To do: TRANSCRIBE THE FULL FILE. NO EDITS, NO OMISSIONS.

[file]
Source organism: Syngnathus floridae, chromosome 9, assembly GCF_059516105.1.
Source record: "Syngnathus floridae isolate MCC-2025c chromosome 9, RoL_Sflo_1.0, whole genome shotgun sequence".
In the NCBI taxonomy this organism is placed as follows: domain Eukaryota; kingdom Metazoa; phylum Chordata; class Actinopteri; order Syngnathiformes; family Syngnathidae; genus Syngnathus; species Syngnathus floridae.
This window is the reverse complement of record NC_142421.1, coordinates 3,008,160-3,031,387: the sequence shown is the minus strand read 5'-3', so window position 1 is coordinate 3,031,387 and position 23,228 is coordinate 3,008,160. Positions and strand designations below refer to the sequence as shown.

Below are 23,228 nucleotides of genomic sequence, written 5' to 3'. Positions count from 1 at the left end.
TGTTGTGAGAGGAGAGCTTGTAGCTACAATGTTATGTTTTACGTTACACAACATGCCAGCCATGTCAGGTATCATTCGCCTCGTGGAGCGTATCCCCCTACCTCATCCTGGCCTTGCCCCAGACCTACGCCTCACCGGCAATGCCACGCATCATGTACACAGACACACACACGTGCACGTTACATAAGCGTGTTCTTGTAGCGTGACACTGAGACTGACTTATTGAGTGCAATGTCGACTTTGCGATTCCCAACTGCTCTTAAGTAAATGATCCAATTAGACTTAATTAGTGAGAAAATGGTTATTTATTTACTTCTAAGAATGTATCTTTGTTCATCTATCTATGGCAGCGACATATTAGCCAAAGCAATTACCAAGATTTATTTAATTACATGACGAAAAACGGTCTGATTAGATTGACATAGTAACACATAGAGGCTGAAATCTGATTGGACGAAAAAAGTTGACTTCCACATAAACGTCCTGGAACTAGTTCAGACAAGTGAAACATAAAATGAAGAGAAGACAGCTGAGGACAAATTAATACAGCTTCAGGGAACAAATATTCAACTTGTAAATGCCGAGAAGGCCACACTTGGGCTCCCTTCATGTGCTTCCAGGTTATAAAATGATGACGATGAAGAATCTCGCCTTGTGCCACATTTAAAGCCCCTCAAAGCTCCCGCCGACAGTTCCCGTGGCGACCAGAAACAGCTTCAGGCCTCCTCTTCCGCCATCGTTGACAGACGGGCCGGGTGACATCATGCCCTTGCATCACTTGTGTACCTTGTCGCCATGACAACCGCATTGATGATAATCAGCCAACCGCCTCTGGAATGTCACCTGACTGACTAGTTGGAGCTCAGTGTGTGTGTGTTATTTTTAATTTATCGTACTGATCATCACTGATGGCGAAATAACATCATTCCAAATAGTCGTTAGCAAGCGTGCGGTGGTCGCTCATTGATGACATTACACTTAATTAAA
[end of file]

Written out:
Source organism: Syngnathus floridae, chromosome 9, assembly GCF_059516105.1.
Source record: "Syngnathus floridae isolate MCC-2025c chromosome 9, RoL_Sflo_1.0, whole genome shotgun sequence".
In the NCBI taxonomy this organism is placed as follows: domain Eukaryota; kingdom Metazoa; phylum Chordata; class Actinopteri; order Syngnathiformes; family Syngnathidae; genus Syngnathus; species Syngnathus floridae.
This window is the reverse complement of record NC_142421.1, coordinates 3,008,160-3,031,387: the sequence shown is the minus strand read 5'-3', so window position 1 is coordinate 3,031,387 and position 23,228 is coordinate 3,008,160. Positions and strand designations below refer to the sequence as shown.

Below are 23,228 nucleotides of genomic sequence, written 5' to 3'. Positions count from 1 at the left end.
TGTTGTGAGAGGAGAGCTTGTAGCTACAATGTTATGTTTTACGTTACACAACATGCCAGCCATGTCAGGTATCATTCGCCTCGTGGAGCGTATCCCCCTACCTCATCCTGGCCTTGCCCCAGACCTACGCCTCACCGGCAATGCCACGCATCATGTACACAGACACACACACGTGCACGTTACATAAGCGTGTTCTTGTAGCGTGACACTGAGACTGACTTATTGAGTGCAATGTCGACTTTGCGATTCCCAACTGCTCTTAAGTAAATGATCCAATTAGACTTAATTAGTGAGAAAATGGTTATTTATTTACTTCTAAGAATGTATCTTTGTTCATCTATCTATGGCAGCGACATATTAGCCAAAGCAATTACCAAGATTTATTTAATTACATGACGAAAAACGGTCTGATTAGATTGACATAGTAACACATAGAGGCTGAAATCTGATTGGACGAAAAAAGTTGACTTCCACATAAACGTCCTGGAACTAGTTCAGACAAGTGAAACATAAAATGAAGAGAAGACAGCTGAGGACAAATTAATACAGCTTCAGGGAACAAATATTCAACTTGTAAATGCCGAGAAGGCCACACTTGGGCTCCCTTCATGTGCTTCCAGGTTATAAAATGATGACGATGAAGAATCTCGCCTTGTGCCACATTTAAAGCCCCTCAAAGCTCCCGCCGACAGTTCCCGTGGCGACCAGAAACAGCTTCAGGCCTCCTCTTCCGCCATCGTTGACAGACGGGCCGGGTGACATCATGCCCTTGCATCACTTGTGTACCTTGTCGCCATGACAACCGCATTGATGATAATCAGCCAACCGCCTCTGGAATGTCACCTGACTGACTAGTTGGAGCTCAGTGTGTGTGTGTTATTTTTAATTTATCGTACTGATCATCACTGATGGCGAAATAACATCATTCCAAATAGTCGTTAGCAAGCGTGCGGTGGTCGCTCATTGATGACATTACACTTAATTAAA